23 international patents on low-power screens for computers and phones are now licensed under the new Defensive Patent License (DPL) version 1.1. The patents were invented by Pixel Qi, a sunlight-readable, low-power liquid crystal display startup. They are now owned and licensed by John Gilmore, co-founder of the Electronic Frontier Foundation.
The Defensive Patent License Birthday Party, held on November 15, 2013, marked the unveiling of the DPL 1.0 to the world. Held at the Internet Archive, an audience of about 50 lawyers, activists, and founders heard the Archive's own Brewster Kahle speak about the broken patent system and the origin of the DPL as a way to solve it.
In recent months, the dormant and somewhat decaying intellectual property arsenals built by technology companies in the 1990s and 2000s for supposedly “defensive” reasons have been deployed. Yahoo! sued Facebook; Oracle sued Google; and Samsung sued Apple. Microsoft and Nokia have also been drawn into the fray. The result is millions of dollars in legal fees and years in court, raising concerns among Silicon Valley innovators that the software patent arms race is beginning to take a costly toll. Lawsuits between competitors are nothing new, but what stands out here is the fact that litigants on both sides question whether software patents should exist at all. They litigate, but wish they did not have to do so, leaving one to wonder if there could be another way.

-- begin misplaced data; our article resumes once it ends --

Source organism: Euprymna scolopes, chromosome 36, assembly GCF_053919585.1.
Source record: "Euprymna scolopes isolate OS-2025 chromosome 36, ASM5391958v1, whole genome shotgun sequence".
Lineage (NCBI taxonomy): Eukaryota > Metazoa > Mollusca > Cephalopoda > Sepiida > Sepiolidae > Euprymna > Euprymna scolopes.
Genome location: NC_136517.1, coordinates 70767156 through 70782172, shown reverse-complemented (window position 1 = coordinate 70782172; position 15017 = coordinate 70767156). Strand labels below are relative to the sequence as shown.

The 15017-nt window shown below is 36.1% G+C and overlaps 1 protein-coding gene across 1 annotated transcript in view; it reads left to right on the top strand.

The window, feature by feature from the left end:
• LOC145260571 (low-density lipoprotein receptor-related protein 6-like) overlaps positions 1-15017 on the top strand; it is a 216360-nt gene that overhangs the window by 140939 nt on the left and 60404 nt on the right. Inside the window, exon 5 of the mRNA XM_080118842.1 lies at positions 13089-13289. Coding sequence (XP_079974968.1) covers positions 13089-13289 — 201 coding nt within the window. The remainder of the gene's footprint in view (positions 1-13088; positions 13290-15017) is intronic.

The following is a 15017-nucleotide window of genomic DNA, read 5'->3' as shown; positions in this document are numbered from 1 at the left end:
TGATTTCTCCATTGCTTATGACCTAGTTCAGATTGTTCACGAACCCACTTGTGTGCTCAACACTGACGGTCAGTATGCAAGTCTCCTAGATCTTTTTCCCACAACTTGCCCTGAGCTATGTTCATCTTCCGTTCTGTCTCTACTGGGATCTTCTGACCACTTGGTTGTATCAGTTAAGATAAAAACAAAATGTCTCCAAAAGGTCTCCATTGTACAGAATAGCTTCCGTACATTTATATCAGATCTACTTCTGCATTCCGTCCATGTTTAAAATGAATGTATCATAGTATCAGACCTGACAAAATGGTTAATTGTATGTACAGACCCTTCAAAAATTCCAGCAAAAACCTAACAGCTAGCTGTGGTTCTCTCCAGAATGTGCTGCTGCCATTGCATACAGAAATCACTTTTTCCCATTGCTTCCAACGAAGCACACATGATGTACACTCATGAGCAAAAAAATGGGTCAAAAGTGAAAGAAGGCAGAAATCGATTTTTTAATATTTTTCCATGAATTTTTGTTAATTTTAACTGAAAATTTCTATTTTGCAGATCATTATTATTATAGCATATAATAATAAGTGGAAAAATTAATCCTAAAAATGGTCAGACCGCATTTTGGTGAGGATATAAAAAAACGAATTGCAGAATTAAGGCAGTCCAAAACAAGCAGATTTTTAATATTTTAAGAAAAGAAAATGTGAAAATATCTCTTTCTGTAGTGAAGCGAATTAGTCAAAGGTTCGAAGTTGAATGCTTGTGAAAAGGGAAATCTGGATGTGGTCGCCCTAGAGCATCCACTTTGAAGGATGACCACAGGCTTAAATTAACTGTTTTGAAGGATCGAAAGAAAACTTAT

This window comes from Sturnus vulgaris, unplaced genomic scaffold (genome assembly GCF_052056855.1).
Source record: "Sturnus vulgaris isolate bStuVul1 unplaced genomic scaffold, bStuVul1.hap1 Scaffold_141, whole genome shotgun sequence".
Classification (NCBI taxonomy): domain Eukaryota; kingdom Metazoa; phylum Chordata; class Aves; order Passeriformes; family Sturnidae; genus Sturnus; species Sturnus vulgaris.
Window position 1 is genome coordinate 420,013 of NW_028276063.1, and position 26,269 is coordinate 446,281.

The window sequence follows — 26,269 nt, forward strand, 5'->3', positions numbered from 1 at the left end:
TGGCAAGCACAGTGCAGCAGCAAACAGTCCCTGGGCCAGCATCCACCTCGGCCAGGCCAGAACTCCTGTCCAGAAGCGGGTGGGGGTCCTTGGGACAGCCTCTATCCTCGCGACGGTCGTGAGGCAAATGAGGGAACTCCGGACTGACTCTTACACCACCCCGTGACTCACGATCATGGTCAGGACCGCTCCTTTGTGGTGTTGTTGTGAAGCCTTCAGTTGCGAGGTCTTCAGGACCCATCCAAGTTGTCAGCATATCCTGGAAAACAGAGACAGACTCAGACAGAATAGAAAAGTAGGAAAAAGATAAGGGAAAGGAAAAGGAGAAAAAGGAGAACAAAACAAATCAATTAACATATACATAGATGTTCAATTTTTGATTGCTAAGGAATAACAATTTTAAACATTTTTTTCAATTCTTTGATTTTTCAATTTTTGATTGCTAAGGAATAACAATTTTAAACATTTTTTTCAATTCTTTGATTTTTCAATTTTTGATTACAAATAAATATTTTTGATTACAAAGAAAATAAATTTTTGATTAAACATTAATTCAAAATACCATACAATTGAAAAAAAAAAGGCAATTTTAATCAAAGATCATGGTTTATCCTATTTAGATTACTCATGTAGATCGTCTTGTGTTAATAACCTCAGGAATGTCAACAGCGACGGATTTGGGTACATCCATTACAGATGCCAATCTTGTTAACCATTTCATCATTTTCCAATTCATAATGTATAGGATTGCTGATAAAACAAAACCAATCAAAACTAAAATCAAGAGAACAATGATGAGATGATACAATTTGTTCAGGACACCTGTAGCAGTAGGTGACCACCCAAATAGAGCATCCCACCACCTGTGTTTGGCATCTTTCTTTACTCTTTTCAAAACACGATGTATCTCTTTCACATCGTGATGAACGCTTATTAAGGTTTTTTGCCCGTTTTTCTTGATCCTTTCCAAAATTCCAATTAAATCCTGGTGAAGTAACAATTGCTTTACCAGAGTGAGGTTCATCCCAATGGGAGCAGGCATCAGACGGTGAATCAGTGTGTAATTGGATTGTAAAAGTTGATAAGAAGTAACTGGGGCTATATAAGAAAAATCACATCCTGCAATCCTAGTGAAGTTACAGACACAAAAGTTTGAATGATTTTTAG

Let’s start with the obvious: The patent system is broken. Inventors are shutting down their businesses, small developers are removing their products from the U.S. market to avoid bogus legal threats, and industry groups are warning members that obvious technological improvements might draw lawsuits.